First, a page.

What happens when members of a university community allege that they were victims of a “bias” incident? A team of administrators intervene [sic] — no matter how petty the complaint.
An annual report on the activities of University of Oregon’s Bias Response Team provides a frightening yet fascinating glimpse into the practices of these organizations, which are common on college campuses. Students, faculty, and staff who feel threatened, harassed, intimidated, triggered, microaggressed, offended, ignored, under-valued, or objectified because of their race, gender, gender identity, sexuality, disability status, mental health, religion, political affiliation, or size are encouraged to contact the BRT.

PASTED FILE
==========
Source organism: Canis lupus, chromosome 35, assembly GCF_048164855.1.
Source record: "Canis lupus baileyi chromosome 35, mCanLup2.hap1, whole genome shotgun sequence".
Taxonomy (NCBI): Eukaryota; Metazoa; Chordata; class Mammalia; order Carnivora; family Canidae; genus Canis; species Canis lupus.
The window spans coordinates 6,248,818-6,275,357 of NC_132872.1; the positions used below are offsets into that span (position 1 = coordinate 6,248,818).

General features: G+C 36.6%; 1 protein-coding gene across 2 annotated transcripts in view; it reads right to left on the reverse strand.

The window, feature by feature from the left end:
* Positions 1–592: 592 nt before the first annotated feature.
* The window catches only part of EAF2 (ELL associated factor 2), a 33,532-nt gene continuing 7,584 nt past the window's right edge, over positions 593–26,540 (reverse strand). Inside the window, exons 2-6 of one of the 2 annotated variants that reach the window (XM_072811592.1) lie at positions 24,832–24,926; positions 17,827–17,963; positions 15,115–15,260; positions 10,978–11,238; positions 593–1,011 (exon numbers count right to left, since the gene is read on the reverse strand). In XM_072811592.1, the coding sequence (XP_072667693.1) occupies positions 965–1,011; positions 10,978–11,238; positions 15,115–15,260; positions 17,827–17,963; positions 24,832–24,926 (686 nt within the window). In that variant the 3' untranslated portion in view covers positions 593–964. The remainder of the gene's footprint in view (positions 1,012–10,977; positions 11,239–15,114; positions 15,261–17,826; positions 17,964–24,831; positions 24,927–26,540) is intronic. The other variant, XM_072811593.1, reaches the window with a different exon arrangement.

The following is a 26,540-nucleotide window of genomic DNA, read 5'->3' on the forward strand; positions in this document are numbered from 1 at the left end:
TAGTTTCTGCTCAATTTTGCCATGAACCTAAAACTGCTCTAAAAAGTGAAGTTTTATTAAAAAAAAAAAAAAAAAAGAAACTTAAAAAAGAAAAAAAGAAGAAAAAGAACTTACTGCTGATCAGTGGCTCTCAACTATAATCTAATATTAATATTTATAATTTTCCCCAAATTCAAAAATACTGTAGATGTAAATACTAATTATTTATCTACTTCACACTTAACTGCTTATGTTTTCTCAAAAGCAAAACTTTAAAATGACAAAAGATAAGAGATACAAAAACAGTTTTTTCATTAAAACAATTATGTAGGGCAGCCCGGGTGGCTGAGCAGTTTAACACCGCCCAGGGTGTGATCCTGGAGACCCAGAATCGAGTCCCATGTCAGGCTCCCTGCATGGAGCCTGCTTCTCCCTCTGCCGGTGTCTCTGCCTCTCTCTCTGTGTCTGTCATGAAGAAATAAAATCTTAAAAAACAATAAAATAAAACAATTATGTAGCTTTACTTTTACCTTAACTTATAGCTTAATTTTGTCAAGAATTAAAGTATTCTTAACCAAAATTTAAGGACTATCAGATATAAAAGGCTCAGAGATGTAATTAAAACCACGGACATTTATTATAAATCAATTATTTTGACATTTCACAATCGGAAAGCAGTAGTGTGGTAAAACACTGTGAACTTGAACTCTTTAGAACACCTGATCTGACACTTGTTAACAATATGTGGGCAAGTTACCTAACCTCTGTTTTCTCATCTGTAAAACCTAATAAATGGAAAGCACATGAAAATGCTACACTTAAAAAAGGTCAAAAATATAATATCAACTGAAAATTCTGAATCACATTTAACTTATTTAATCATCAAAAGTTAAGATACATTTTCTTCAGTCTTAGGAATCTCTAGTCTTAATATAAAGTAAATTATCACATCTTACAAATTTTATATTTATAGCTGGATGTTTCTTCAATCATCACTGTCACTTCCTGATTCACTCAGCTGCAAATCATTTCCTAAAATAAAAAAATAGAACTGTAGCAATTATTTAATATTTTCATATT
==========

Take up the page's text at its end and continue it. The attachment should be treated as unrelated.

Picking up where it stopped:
The team is composed of seven administrators, which include Oregon’s “multicultural inclusion support specialist,” LGBT director, and “Native American Retention Specialist.” The BRT’s goal is to eradicate bias on campus, making Oregon a safer place. Bias is defined as “any physical, spoken, or written act” that targets another person, even unintentionally. The team’s posters propose examples of bias incidents: statements like “Thanks, sweetie,” and “I don’t see color,” apparently qualify. (The former is patronizing, the latter is simply wrongthink, I guess.)